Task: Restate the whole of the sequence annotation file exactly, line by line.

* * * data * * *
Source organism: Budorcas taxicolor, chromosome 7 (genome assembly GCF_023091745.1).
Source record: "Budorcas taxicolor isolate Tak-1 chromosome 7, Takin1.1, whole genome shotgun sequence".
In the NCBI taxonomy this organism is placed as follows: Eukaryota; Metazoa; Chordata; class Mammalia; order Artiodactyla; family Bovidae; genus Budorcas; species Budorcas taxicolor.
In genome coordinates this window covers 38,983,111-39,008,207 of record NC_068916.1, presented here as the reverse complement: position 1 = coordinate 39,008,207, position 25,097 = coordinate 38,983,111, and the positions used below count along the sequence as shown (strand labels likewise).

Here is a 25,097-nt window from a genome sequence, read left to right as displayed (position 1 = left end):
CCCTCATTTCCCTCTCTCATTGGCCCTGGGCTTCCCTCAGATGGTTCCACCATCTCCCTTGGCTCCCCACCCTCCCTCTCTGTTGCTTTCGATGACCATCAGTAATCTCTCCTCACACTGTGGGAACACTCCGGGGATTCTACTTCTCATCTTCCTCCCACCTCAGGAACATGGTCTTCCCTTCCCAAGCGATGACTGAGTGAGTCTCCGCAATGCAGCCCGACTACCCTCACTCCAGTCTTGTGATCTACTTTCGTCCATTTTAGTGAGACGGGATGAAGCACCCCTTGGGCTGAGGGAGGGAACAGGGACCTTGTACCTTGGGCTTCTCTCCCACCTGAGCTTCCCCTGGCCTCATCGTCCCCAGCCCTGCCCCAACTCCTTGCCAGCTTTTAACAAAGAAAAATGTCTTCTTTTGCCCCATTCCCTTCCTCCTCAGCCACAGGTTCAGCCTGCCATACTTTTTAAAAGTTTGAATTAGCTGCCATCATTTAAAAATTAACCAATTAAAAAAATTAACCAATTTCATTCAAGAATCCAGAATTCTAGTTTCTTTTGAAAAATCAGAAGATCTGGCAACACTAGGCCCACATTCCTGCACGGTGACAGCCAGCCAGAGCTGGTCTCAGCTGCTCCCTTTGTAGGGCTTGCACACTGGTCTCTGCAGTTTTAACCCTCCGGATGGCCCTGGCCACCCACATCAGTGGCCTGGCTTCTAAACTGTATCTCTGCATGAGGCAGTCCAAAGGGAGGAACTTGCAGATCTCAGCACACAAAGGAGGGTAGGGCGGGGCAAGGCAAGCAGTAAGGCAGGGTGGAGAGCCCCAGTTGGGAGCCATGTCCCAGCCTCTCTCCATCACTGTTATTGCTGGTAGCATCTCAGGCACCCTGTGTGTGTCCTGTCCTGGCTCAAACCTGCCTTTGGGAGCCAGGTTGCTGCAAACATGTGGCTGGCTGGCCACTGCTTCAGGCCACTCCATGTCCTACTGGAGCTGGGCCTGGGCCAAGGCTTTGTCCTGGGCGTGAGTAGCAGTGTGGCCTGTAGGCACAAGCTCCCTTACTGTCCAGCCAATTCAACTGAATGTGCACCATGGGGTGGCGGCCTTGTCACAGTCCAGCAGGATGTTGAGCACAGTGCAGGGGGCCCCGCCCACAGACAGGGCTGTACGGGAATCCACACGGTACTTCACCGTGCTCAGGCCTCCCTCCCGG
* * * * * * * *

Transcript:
Source organism: Budorcas taxicolor, chromosome 7 (genome assembly GCF_023091745.1).
Source record: "Budorcas taxicolor isolate Tak-1 chromosome 7, Takin1.1, whole genome shotgun sequence".
In the NCBI taxonomy this organism is placed as follows: Eukaryota; Metazoa; Chordata; class Mammalia; order Artiodactyla; family Bovidae; genus Budorcas; species Budorcas taxicolor.
In genome coordinates this window covers 38,983,111-39,008,207 of record NC_068916.1, presented here as the reverse complement: position 1 = coordinate 39,008,207, position 25,097 = coordinate 38,983,111, and the positions used below count along the sequence as shown (strand labels likewise).

Here is a 25,097-nt window from a genome sequence, read left to right as displayed (position 1 = left end):
CCCTCATTTCCCTCTCTCATTGGCCCTGGGCTTCCCTCAGATGGTTCCACCATCTCCCTTGGCTCCCCACCCTCCCTCTCTGTTGCTTTCGATGACCATCAGTAATCTCTCCTCACACTGTGGGAACACTCCGGGGATTCTACTTCTCATCTTCCTCCCACCTCAGGAACATGGTCTTCCCTTCCCAAGCGATGACTGAGTGAGTCTCCGCAATGCAGCCCGACTACCCTCACTCCAGTCTTGTGATCTACTTTCGTCCATTTTAGTGAGACGGGATGAAGCACCCCTTGGGCTGAGGGAGGGAACAGGGACCTTGTACCTTGGGCTTCTCTCCCACCTGAGCTTCCCCTGGCCTCATCGTCCCCAGCCCTGCCCCAACTCCTTGCCAGCTTTTAACAAAGAAAAATGTCTTCTTTTGCCCCATTCCCTTCCTCCTCAGCCACAGGTTCAGCCTGCCATACTTTTTAAAAGTTTGAATTAGCTGCCATCATTTAAAAATTAACCAATTAAAAAAATTAACCAATTTCATTCAAGAATCCAGAATTCTAGTTTCTTTTGAAAAATCAGAAGATCTGGCAACACTAGGCCCACATTCCTGCACGGTGACAGCCAGCCAGAGCTGGTCTCAGCTGCTCCCTTTGTAGGGCTTGCACACTGGTCTCTGCAGTTTTAACCCTCCGGATGGCCCTGGCCACCCACATCAGTGGCCTGGCTTCTAAACTGTATCTCTGCATGAGGCAGTCCAAAGGGAGGAACTTGCAGATCTCAGCACACAAAGGAGGGTAGGGCGGGGCAAGGCAAGCAGTAAGGCAGGGTGGAGAGCCCCAGTTGGGAGCCATGTCCCAGCCTCTCTCCATCACTGTTATTGCTGGTAGCATCTCAGGCACCCTGTGTGTGTCCTGTCCTGGCTCAAACCTGCCTTTGGGAGCCAGGTTGCTGCAAACATGTGGCTGGCTGGCCACTGCTTCAGGCCACTCCATGTCCTACTGGAGCTGGGCCTGGGCCAAGGCTTTGTCCTGGGCGTGAGTAGCAGTGTGGCCTGTAGGCACAAGCTCCCTTACTGTCCAGCCAATTCAACTGAATGTGCACCATGGGGTGGCGGCCTTGTCACAGTCCAGCAGGATGTTGAGCACAGTGCAGGGGGCCCCGCCCACAGACAGGGCTGTACGGGAATCCACACGGTACTTCACCGTGCTCAGGCCTCCCTCCCGG